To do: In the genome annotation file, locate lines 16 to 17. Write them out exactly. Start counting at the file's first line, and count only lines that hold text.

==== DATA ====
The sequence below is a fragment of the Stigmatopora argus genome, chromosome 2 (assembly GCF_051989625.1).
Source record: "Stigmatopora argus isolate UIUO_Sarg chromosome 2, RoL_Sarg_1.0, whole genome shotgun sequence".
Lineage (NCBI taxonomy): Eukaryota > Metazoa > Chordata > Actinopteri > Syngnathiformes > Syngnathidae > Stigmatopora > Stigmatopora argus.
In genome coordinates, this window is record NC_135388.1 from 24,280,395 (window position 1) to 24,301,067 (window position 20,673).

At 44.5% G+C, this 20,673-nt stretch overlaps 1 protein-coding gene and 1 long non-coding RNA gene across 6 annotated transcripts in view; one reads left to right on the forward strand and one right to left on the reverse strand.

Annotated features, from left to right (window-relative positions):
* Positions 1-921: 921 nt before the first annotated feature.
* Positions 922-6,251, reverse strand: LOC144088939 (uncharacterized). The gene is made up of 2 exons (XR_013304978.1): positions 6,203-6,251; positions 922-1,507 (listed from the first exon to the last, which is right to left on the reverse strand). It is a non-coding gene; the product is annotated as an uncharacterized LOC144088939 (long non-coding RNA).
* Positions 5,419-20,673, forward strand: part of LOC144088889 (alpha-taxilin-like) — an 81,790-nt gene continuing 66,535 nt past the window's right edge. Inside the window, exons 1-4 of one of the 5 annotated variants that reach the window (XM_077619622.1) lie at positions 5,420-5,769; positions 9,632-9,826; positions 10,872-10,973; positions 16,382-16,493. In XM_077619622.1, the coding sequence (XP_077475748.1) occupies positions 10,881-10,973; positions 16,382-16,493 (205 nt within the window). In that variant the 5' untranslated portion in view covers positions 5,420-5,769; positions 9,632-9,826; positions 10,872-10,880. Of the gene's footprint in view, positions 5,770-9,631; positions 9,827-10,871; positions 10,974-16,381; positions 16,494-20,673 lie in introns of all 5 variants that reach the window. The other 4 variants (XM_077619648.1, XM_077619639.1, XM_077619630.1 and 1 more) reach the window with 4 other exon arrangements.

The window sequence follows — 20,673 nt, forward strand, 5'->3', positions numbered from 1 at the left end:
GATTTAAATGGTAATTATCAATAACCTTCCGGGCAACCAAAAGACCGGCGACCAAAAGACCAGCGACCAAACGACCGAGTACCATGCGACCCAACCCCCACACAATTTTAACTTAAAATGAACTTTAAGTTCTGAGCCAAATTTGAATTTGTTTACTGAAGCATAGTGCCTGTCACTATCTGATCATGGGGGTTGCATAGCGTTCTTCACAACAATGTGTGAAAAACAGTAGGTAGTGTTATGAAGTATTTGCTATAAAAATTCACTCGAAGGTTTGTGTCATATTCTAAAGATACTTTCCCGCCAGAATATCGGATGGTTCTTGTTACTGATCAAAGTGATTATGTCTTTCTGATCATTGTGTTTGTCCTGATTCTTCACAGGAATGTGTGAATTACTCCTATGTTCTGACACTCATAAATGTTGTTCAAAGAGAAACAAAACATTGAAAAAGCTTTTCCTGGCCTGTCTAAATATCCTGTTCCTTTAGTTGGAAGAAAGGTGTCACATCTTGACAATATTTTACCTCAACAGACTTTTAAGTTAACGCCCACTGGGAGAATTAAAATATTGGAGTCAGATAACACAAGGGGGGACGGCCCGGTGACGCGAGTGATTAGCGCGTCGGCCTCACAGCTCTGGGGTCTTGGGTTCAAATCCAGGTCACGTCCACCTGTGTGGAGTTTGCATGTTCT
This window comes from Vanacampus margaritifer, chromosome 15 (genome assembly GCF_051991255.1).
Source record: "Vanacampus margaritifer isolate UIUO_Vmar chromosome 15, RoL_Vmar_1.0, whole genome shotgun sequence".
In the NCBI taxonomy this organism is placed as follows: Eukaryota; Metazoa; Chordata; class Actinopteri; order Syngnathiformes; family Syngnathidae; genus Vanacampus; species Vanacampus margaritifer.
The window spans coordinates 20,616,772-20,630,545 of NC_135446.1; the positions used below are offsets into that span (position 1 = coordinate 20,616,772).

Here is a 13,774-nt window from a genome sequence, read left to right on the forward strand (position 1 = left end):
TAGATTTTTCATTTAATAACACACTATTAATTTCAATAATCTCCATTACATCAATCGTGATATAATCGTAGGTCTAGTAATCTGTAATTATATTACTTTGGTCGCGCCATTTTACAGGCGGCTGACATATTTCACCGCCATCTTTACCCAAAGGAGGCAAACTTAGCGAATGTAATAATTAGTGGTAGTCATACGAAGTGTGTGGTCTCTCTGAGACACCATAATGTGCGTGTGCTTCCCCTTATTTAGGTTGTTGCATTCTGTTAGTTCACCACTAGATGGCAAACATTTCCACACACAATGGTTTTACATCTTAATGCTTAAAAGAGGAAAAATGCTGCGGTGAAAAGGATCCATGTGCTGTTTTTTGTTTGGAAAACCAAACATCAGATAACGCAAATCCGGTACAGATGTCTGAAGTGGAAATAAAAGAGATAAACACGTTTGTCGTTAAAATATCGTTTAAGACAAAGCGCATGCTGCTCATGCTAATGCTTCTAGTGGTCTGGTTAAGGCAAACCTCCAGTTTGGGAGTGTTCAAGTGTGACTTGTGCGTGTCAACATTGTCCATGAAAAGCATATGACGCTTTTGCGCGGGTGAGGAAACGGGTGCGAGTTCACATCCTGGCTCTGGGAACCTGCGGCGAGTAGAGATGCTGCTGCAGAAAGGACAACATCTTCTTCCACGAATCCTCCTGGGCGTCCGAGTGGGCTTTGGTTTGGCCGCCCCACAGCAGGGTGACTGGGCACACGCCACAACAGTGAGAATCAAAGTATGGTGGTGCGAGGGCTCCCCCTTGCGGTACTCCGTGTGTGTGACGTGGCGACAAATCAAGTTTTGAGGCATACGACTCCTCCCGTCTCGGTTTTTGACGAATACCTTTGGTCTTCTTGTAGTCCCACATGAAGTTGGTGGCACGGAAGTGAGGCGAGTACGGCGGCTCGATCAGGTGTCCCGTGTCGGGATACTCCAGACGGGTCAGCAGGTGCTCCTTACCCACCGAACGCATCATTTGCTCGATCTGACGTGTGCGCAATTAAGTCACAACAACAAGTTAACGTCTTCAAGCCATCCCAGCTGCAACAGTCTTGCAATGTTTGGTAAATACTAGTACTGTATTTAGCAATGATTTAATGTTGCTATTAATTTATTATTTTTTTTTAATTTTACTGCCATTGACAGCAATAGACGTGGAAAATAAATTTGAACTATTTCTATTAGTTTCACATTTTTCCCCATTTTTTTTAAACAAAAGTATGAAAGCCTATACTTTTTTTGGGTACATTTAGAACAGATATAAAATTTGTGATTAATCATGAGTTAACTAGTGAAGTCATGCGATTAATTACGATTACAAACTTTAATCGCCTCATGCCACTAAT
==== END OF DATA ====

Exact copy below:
Here is a 13,774-nt window from a genome sequence, read left to right on the forward strand (position 1 = left end):
TAGATTTTTCATTTAATAACACACTATTAATTTCAATAATCTCCATTACATCAATCGTGATATAATCGTAGGTCTAGTAATCTGTAATTATATTACTTTGGTCGCGCCATTTTACAGGCGGCTGACATATTTCACCGCCATCTTTACCCAAAGGAGGCAAACTTAGCGAATGTAATAATTAGTGGTAGTCATACGAAGTGTGTGGTCTCTCTGAGACACCATAATGTGCGTGTGCTTCCCCTTATTTAGGTTGTTGCATTCTGTTAGTTCACCACTAGATGGCAAACATTTCCACACACAATGGTTTTACATCTTAATGCTTAAAAGAGGAAAAATGCTGCGGTGAAAAGGATCCATGTGCTGTTTTTTGTTTGGAAAACCAAACATCAGATAACGCAAATCCGGTACAGATGTCTGAAGTGGAAATAAAAGAGATAAACACGTTTGTCGTTAAAATATCGTTTAAGACAAAGCGCATGCTGCTCATGCTAATGCTTCTAGTGGTCTGGTTAAGGCAAACCTCCAGTTTGGGAGTGTTCAAGTGTGACTTGTGCGTGTCAACATTGTCCATGAAAAGCATATGACGCTTTTGCGCGGGTGAGGAAACGGGTGCGAGTTCACATCCTGGCTCTGGGAACCTGCGGCGAGTAGAGATGCTGCTGCAGAAAGGACAACATCTTCTTCCACGAATCCTCCTGGGCGTCCGAGTGGGCTTTGGTTTGGCCGCCCCACAGCAGGGTGACTGGGCACACGCCACAACAGTGAGAATCAAAGTATGGTGGTGCGAGGGCTCCCCCTTGCGGTACTCCGTGTGTGTGACGTGGCGACAAATCAAGTTTTGAGGCATACGACTCCTCCCGTCTCGGTTTTTGACGAATACCTTTGGTCTTCTTGTAGTCCCACATGAAGTTGGTGGCACGGAAGTGAGGCGAGTACGGCGGCTCGATCAGGTGTCCCGTGTCGGGATACTCCAGACGGGTCAGCAGGTGCTCCTTACCCACCGAACGCATCATTTGCTCGATCTGACGTGTGCGCAATTAAGTCACAACAACAAGTTAACGTCTTCAAGCCATCCCAGCTGCAACAGTCTTGCAATGTTTGGTAAATACTAGTACTGTATTTAGCAATGATTTAATGTTGCTATTAATTTATTATTTTTTTTTAATTTTACTGCCATTGACAGCAATAGACGTGGAAAATAAATTTGAACTATTTCTATTAGTTTCACATTTTTCCCCATTTTTTTTAAACAAAAGTATGAAAGCCTATACTTTTTTTGGGTACATTTAGAACAGATATAAAATTTGTGATTAATCATGAGTTAACTAGTGAAGTCATGCGATTAATTACGATTACAAACTTTAATCGCCTCATGCCACTAAT